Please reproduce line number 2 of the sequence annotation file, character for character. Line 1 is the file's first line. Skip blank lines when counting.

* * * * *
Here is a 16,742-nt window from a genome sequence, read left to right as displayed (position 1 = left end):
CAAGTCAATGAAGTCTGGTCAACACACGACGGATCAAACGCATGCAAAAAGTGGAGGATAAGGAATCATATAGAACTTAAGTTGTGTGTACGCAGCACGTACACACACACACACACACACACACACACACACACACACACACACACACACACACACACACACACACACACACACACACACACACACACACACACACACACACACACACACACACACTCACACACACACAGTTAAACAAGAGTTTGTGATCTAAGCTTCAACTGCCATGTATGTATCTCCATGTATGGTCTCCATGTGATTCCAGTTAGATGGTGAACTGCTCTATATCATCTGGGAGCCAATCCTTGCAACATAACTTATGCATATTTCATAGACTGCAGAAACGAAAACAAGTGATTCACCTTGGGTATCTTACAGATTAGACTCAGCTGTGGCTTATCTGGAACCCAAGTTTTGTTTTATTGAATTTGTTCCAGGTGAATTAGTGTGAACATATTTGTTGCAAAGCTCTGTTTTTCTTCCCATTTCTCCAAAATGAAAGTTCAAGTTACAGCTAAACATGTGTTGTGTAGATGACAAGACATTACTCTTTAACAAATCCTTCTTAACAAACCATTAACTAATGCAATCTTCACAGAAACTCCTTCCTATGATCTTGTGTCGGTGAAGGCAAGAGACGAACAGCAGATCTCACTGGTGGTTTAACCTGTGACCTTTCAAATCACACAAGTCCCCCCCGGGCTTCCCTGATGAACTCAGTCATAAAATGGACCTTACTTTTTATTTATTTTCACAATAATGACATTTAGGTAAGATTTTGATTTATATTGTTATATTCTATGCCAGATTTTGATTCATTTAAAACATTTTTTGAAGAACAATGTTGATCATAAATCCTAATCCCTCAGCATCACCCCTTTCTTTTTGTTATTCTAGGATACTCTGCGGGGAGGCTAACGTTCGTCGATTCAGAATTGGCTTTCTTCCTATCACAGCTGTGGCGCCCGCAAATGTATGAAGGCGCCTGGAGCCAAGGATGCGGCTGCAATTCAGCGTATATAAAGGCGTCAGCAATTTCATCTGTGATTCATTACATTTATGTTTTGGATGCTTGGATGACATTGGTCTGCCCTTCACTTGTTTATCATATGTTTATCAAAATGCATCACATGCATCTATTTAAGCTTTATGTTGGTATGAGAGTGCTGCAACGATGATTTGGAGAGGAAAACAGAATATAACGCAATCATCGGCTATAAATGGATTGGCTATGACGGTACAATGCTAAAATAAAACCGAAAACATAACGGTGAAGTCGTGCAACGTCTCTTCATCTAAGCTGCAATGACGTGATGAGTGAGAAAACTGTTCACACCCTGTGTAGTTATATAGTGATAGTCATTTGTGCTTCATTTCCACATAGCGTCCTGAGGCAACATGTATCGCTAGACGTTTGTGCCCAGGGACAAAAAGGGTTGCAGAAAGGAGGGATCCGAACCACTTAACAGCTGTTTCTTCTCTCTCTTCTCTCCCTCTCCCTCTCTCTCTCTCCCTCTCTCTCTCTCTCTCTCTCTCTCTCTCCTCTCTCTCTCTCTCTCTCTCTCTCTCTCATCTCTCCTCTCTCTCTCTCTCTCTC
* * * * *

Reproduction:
CAAGTCAATGAAGTCTGGTCAACACACGACGGATCAAACGCATGCAAAAAGTGGAGGATAAGGAATCATATAGAACTTAAGTTGTGTGTACGCAGCACGTACACACACACACACACACACACACACACACACACACACACACACACACACACACACACACACACACACACACACACACACACACACACACACACACACACACACACACACACACACTCACACACACACAGTTAAACAAGAGTTTGTGATCTAAGCTTCAACTGCCATGTATGTATCTCCATGTATGGTCTCCATGTGATTCCAGTTAGATGGTGAACTGCTCTATATCATCTGGGAGCCAATCCTTGCAACATAACTTATGCATATTTCATAGACTGCAGAAACGAAAACAAGTGATTCACCTTGGGTATCTTACAGATTAGACTCAGCTGTGGCTTATCTGGAACCCAAGTTTTGTTTTATTGAATTTGTTCCAGGTGAATTAGTGTGAACATATTTGTTGCAAAGCTCTGTTTTTCTTCCCATTTCTCCAAAATGAAAGTTCAAGTTACAGCTAAACATGTGTTGTGTAGATGACAAGACATTACTCTTTAACAAATCCTTCTTAACAAACCATTAACTAATGCAATCTTCACAGAAACTCCTTCCTATGATCTTGTGTCGGTGAAGGCAAGAGACGAACAGCAGATCTCACTGGTGGTTTAACCTGTGACCTTTCAAATCACACAAGTCCCCCCCGGGCTTCCCTGATGAACTCAGTCATAAAATGGACCTTACTTTTTATTTATTTTCACAATAATGACATTTAGGTAAGATTTTGATTTATATTGTTATATTCTATGCCAGATTTTGATTCATTTAAAACATTTTTTGAAGAACAATGTTGATCATAAATCCTAATCCCTCAGCATCACCCCTTTCTTTTTGTTATTCTAGGATACTCTGCGGGGAGGCTAACGTTCGTCGATTCAGAATTGGCTTTCTTCCTATCACAGCTGTGGCGCCCGCAAATGTATGAAGGCGCCTGGAGCCAAGGATGCGGCTGCAATTCAGCGTATATAAAGGCGTCAGCAATTTCATCTGTGATTCATTACATTTATGTTTTGGATGCTTGGATGACATTGGTCTGCCCTTCACTTGTTTATCATATGTTTATCAAAATGCATCACATGCATCTATTTAAGCTTTATGTTGGTATGAGAGTGCTGCAACGATGATTTGGAGAGGAAAACAGAATATAACGCAATCATCGGCTATAAATGGATTGGCTATGACGGTACAATGCTAAAATAAAACCGAAAACATAACGGTGAAGTCGTGCAACGTCTCTTCATCTAAGCTGCAATGACGTGATGAGTGAGAAAACTGTTCACACCCTGTGTAGTTATATAGTGATAGTCATTTGTGCTTCATTTCCACATAGCGTCCTGAGGCAACATGTATCGCTAGACGTTTGTGCCCAGGGACAAAAAGGGTTGCAGAAAGGAGGGATCCGAACCACTTAACAGCTGTTTCTTCTCTCTCTTCTCTCCCTCTCCCTCTCTCTCTCTCCCTCTCTCTCTCTCTCTCTCTCTCTCTCTCCTCTCTCTCTCTCTCTCTCTCTCTCTCTCATCTCTCCTCTCTCTCTCTCTCTCTC